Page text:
Jason Hammel's Struggles, Jake Arrieta's Mechanics, and Other Bullets

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Jason Hammel’s Struggles, Jake Arrieta’s Mechanics, and Other Bullets

Chicago Cubs

jake arrieta spring trainingNormally, today would be all about the opening of the new International Free Agency period, but, for reasons laid out in this morning’s primer, the shine is off for the Cubs right now. It’s still worth following, though, because, as we’ve seen in recent years, the open of the period can kick off a little trade activity.

  • Speaking of the shine being off, today’s starter for the Chicago Cubs, Jake Arrieta, has been working through some issues lately, even by his own admission. The righty is still very hard to hit, but it’s no secret that his ability to command his pitches to maximize efficiency, reduce walks, and pitch deep into games has not been at its peak in his last five or six starts. To that end, Arrieta recently discussed what he believed would be an easy fix to his approach, but, as we saw in his start this week against the Reds, it wasn’t quite like flipping a switch. Pitching coach Chris Bosio spoke to The Score this week after that start, saying that it isn’t just a matter of tightening up Arrieta’s mental approach (presumably he meant attacking the zone), but also that it was a specific and correctable mechanical issue. They’ve been working on it this week after Bosio saw it in the data (which makes me wonder, was it a timing thing? a release point thing?), and he called it “fixable.” Maybe it shows up as soon as tonight against the Mets. What we’ve seen so far this year is that, without peak command, Jake Arrieta can still be a very effective pitcher. He just might not giving you more than five or six innings, and he’s not going to dominate every time out. When he’s got peak command, though? He’s literally as good as any pitcher in the game. Hopefully we see that guy again soon, like we saw in the second half last year.
  • After last night’s ugly performance, Jason Hammel’s season numbers ballooned dramatically, and they’re even worse if you look after April: 4.41 ERA, 5.27 FIP, 4.59 xFIP, 18.2% K rate, 7.1% BB rate, 1.74 HR/9. These are not good. Interestingly, even if you clip out last night, the peripherals stay pretty close to the same level (with the FIP and HR/9 obviously being the huge movers). Here’s Hammel’s line after April (which was very good for him) and before last night’s start: 3.27/4.37/4.42. Because he hasn’t been a guy among the leaders in soft contact this year (or limiting hard contact), that line screams impending regression, where the ERA will eventually rise to meet the FIP and xFIP. It doesn’t always happen within a given season, but, eventually, over a large enough sample, it does. For Hammel, fortunately or unfortunately, depending on your perspective, his season ERA is still a full point lower than his FIP and xFIP. Without a fundamental change in his performance (more strikeouts and/or fewer walks would be the big ones), the balance of evidence suggests that ERA will continue to climb. I’ve said it before with Hammel: he’s shown the ability to be very good. When he’s commanding the fastball down in the zone, and he’s got the sharpness on the slider, he can be downright nasty. He just hasn’t shown it with consistency in a while.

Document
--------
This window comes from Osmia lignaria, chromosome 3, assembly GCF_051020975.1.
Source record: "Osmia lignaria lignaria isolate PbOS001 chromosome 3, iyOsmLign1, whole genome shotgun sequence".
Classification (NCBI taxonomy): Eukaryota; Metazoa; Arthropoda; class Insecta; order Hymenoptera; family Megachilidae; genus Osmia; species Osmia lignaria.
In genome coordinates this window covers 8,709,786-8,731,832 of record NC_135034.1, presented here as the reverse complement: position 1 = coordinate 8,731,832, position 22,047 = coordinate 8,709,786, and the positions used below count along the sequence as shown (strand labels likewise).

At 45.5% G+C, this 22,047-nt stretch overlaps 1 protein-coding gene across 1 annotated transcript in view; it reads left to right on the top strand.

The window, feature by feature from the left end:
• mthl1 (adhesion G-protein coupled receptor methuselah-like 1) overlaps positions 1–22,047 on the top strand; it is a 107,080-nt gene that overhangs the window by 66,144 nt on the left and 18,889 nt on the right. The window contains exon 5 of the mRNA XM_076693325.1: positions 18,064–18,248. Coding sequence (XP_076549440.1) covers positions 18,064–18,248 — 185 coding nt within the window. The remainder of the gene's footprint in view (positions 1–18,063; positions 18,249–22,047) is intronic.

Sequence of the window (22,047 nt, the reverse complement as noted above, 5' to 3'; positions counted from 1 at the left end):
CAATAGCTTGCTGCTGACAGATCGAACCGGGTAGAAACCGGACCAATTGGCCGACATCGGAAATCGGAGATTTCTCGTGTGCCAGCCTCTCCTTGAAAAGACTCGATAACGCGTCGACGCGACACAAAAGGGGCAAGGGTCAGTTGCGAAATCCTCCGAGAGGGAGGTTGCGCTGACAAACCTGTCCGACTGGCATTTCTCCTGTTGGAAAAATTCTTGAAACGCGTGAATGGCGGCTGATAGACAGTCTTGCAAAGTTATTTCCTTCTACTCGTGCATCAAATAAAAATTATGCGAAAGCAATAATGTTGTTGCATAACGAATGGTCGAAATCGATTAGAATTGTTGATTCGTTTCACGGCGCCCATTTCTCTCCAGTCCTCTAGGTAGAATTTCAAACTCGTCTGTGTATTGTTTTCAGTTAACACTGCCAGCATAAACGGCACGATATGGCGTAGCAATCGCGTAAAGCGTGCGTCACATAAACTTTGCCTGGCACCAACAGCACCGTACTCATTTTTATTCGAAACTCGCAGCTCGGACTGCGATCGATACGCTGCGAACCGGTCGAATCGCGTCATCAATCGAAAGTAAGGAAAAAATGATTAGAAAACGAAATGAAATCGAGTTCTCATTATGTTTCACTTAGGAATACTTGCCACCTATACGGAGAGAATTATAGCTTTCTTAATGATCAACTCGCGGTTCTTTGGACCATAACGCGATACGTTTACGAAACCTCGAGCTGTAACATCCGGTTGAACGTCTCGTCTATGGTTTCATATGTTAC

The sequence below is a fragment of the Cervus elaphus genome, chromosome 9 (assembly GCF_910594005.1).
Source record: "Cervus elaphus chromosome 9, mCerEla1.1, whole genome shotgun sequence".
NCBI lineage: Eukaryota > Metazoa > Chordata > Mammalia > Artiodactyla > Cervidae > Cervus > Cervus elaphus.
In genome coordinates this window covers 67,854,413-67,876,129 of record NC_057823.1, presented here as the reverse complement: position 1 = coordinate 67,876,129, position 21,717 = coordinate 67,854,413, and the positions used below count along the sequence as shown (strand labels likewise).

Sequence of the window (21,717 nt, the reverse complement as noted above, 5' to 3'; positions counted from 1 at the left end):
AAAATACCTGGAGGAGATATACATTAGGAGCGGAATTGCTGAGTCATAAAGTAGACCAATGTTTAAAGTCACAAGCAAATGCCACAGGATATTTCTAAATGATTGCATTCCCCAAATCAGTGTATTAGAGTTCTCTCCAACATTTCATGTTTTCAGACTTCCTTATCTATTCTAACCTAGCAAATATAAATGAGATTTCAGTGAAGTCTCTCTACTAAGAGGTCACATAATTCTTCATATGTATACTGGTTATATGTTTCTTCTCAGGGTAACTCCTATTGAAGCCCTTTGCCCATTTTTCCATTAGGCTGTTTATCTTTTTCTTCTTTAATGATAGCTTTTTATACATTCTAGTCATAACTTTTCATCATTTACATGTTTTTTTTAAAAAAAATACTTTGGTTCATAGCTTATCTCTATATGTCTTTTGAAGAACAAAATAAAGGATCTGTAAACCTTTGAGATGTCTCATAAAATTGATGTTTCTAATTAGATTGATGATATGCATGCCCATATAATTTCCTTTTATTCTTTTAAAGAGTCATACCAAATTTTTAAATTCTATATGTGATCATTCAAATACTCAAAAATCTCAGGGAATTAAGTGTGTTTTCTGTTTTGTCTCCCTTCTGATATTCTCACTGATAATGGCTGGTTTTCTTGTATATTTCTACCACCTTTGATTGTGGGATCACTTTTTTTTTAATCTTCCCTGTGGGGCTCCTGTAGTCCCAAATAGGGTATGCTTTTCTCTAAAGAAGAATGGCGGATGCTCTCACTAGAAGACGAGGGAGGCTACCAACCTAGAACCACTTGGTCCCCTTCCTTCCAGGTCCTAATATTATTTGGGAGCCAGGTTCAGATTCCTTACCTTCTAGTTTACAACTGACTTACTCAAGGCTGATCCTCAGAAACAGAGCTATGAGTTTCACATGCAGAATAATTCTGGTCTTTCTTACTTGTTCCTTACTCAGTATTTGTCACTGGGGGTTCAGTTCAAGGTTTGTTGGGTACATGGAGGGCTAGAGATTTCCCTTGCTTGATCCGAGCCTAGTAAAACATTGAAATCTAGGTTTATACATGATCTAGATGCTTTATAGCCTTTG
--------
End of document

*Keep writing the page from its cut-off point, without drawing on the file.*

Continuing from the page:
• Of the bad stretch here for the Cubs in general, Joe Maddon pointed out to the Tribune that at least the young guys are getting a real chance to play in meaningful, tight games, and get exposure to the ups and downs that accompany the long Major League season. I have no doubt that it does make a difference come August or September (or next year) when they’re counted on even more. All things equal, health and winning is better … but the development is a silver lining if you have to find one.
  • Ti-hi-hi-hi-hi-ny sample (5.2 innings), but how nice is it to see Carl Edwards Jr.’s early strikeout rate (40.0%) and walk rate (5.0%) with the big league team? Neither is sustainable for him, of course, but he’s got the talent to stay in the 30% and 10% range, respectively. And if he does that, he’s a late-inning option without question.
  • Spencer Patton, whom I mentally group together with Edwards right now in terms of wonder if he can be a breakout, late-inning guy this year for the Cubs in the second half, hasn’t shown the same success in his 5.2 innings of work (example, 16.0% K rate, 12.0% BB rate), but he’s shown flashes of being big league capable. And we know the numbers at AAA have been absurd.
  • A great start to the fundraiser for Make-A-Wish, and you’re already 1/4 of the way to making me up my Blogathon commitment from 24 straight hours to 30 straight hours:

  • Amazon’s got a Lightning Deal on LED bulbs, which is a super dorky thing to get excited about, but I’m a big fan. I’ve been slowing phasing out all other lights in our house over the course of the last year. You don’t realize how many bulbs are in your house until you start replacing them.

Author: Brett Taylor

Brett Taylor is the Editor and Lead Cubs Writer at Bleacher Nation, and you can find him on Twitter at @BleacherNation and @Brett_A_Taylor.